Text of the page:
Countdown: 25 Best Films of 2015

by George Wolf

It was going to be a top ten, but next thing you know, I’ve got twenty-five favorites this year, with a few special mentions for the deserving.

GUILTY PLEASURE: Vacation. It had its rough spots, but I laughed.

HIDDEN GEM: Slow West. It was a great year for Westerns, and this less-is-more beauty was a big reason why.

DON’T UNDERSTAND THE LOVE (aka The Blind Side Award): The Martian.  Matt Damon brings the usual charm but everything else is lost in space.


25. Clouds of Sils Maria

Juliette Binoche and Kristin Stewart shine in this story of an actress confronting both her past and future. Full of subtle complexity, it offers sly insights that sneak up on you, and an exceptional cast to make them stick.


24. Bone Tomahawk

A horror cannibal western? Thank you S. Craig Zahler, and well done.


23. Tangerine

Much more than just “the iPhone movie,” Sean Baker’s in-the-moment look at life “on the block” is brash and daring, funny, subversive, insightful and poignant.


22. Phoenix

A gripping story of loss, hope, regret and resignation, told with simmering emotional power by director Christian Petzold.


21. Straight Outta Compton

This is a musical biopic with some pretty high stakes and a pretty big payoff. It’s at once a universal story of expression, and an intimate American journey, as vital to its own time as it is to ours.


20. Trainwreck

The funniest movie of the year, and a wonderful big screen breakout for Amy Schumer (and some guy named LeBron).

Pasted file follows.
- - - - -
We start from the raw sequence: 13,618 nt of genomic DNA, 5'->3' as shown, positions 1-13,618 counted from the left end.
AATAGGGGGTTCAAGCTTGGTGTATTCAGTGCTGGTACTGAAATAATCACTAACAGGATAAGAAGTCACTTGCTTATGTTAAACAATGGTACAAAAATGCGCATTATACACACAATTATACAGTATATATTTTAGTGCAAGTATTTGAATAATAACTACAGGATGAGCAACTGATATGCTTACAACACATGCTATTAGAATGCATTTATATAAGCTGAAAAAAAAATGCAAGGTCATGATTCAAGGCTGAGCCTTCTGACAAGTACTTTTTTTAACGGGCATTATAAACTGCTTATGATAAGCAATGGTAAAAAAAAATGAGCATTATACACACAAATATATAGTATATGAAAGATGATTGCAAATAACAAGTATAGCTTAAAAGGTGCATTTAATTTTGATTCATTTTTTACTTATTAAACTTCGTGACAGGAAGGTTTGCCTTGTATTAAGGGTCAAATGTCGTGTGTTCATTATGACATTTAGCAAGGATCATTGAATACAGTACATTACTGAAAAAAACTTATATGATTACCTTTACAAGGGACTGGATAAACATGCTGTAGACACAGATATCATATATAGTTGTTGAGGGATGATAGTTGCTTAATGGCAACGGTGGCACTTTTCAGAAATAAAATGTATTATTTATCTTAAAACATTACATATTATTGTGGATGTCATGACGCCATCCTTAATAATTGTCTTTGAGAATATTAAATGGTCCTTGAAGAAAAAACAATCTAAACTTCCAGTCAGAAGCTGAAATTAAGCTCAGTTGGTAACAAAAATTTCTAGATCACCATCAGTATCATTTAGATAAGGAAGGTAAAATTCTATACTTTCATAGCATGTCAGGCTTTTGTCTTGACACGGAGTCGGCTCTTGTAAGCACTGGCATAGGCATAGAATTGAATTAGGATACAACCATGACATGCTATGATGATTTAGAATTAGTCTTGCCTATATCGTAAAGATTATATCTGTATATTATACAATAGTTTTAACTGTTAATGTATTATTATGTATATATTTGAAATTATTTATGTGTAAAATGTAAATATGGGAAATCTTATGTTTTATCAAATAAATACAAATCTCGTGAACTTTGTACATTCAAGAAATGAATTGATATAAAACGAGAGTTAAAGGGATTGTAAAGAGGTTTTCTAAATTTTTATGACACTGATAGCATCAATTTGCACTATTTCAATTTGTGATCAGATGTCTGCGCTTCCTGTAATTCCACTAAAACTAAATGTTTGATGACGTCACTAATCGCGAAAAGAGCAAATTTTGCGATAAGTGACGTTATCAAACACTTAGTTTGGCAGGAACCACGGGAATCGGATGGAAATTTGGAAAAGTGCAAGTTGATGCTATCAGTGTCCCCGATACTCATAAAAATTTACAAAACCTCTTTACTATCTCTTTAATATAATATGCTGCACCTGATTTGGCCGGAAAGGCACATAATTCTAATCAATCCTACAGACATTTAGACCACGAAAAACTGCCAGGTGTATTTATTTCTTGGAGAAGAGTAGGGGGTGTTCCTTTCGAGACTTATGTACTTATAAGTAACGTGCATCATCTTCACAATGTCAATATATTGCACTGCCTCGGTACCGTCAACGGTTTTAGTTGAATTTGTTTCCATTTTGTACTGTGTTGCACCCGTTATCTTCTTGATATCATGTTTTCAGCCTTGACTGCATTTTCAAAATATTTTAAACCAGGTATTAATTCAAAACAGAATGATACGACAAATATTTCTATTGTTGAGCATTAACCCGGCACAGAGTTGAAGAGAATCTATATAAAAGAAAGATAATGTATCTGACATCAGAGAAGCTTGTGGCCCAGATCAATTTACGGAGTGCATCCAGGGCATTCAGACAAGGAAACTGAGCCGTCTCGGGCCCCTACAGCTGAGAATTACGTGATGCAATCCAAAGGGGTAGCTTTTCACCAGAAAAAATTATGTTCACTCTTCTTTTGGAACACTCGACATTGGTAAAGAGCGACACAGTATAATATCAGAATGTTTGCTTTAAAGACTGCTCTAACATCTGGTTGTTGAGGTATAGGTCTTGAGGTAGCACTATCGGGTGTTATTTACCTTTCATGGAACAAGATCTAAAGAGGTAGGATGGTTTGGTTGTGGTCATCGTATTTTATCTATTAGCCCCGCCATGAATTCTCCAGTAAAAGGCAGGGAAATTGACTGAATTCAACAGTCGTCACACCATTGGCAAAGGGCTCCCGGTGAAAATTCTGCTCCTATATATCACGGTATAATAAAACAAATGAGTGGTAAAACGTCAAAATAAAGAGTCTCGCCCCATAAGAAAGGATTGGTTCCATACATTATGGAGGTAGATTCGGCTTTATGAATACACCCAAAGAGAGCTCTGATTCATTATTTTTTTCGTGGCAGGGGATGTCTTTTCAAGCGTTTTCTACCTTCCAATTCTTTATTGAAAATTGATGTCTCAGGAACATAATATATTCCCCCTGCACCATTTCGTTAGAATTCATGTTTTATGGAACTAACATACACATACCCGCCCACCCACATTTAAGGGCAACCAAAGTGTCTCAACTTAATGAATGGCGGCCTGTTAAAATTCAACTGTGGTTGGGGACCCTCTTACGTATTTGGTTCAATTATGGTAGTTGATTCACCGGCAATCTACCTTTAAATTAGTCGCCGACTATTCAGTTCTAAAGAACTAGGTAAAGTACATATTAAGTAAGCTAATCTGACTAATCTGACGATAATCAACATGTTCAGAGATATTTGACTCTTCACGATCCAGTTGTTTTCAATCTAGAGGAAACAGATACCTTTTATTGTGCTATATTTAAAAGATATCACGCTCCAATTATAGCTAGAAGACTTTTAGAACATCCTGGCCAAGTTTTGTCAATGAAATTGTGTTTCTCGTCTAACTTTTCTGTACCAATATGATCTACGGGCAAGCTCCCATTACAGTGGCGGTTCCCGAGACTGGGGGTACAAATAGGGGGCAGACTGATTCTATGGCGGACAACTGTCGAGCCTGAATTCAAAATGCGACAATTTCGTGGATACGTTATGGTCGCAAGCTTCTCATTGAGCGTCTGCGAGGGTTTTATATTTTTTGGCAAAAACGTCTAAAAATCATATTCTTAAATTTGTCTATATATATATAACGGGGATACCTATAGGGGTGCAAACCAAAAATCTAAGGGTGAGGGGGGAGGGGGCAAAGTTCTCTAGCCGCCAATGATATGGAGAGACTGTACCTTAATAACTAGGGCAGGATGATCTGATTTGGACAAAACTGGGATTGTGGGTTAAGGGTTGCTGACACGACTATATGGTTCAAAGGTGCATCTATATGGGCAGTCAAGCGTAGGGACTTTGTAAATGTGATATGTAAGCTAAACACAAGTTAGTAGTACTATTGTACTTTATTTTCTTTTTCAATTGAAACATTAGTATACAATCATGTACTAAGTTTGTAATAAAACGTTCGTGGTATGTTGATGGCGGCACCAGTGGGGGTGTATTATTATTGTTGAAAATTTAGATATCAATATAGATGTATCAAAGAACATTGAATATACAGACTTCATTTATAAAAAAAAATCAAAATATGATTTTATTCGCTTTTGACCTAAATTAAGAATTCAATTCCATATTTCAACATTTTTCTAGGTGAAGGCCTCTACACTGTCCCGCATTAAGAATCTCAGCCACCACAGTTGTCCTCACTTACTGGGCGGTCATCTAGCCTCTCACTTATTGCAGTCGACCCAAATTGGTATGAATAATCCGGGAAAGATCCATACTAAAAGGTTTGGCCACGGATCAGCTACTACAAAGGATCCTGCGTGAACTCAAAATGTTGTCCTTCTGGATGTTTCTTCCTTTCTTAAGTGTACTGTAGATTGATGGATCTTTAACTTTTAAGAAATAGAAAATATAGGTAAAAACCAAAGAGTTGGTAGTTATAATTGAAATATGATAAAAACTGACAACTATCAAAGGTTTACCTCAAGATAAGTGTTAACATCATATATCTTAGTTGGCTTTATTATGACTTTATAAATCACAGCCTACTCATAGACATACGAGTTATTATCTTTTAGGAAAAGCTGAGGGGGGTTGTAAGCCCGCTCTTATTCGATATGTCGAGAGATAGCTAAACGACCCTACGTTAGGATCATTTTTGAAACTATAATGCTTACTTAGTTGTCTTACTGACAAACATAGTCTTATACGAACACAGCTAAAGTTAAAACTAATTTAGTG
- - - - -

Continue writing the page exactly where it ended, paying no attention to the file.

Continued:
19. Love & Mercy

A wonderfully abstract take on the life of Brain Wilson, led by a masterful turn from Paul Dano.


18. Mistress America

Noah Baumbach and Greta Gerwig deliver an offbeat, fast paced dialog-fest that’s equal parts self-delusion satire and love letter to the written word.


17. The Hateful Eight

Retro stylings, wicked humor, a deliberate pace, and thirst-quenching frontier justice mark Tarantino’s robust mix of Agatha Christie whodunit and violent social commentary.


16. Sicario

Badass Emily Blunt, flippant Josh Brolin, and haunting Benicio Del Toro anchor Denis Villeneuve’s visually mesmerizing tale of moral ambiguity on the Southern border. Intense.


15. Bridge of Spies

Spielberg, Hanks, Coen Brothers, historical drama…you can guess how that works out.


14. Brooklyn

A luminous story of love, home and commitment, bursting with beauty and a heart-piercing lead performance from Saoirse Ronan.


13. Star Wars: The Force Awakens

Maybe you’ve heard of it.


12. It Follows

David Robert Mitchell serves up the best American horror film in years. It’s creepy, smart and stylish, with scares that won’t easily vanish.


11. The Tribe (Plemya)

Don’t like subtitles? Great, you won’t find any in this gripping tale of survival told entirely in Ukranian sign language. An unforgettable experience.


10. The Big Short

The director of Anchorman and Talladega Nights grabs a stellar cast and tackles the housing crisis with conscience, wit and outrage.


9. Anomalisa

Charlie Kaufman’s proposed animated short becomes a wondrous feature that utilizes powerful subtlety to explore the challenge and mystery of human connection.


8. The Revenant

Innaritu, DiCaprio and Hardy take the journey toward redemption to the out of doors with a brutally gorgeous, punishingly brilliant film.


7. Inside Out

Once again, Pixar examines the changing phases of life with charm, humor, and a subtle intelligence that can’t help but give you a fresh appreciation for all the jumbled feelings that make life worth living.


6. Spotlight

Writer/director Tom McCarthy and a brilliant ensemble address the Catholic Church abuse scandal with a welcome dignity. This is as observant a film as you will find, delicately crafted and brimming with sincere, multi-dimensional performances. It is required viewing.


5. Steve Jobs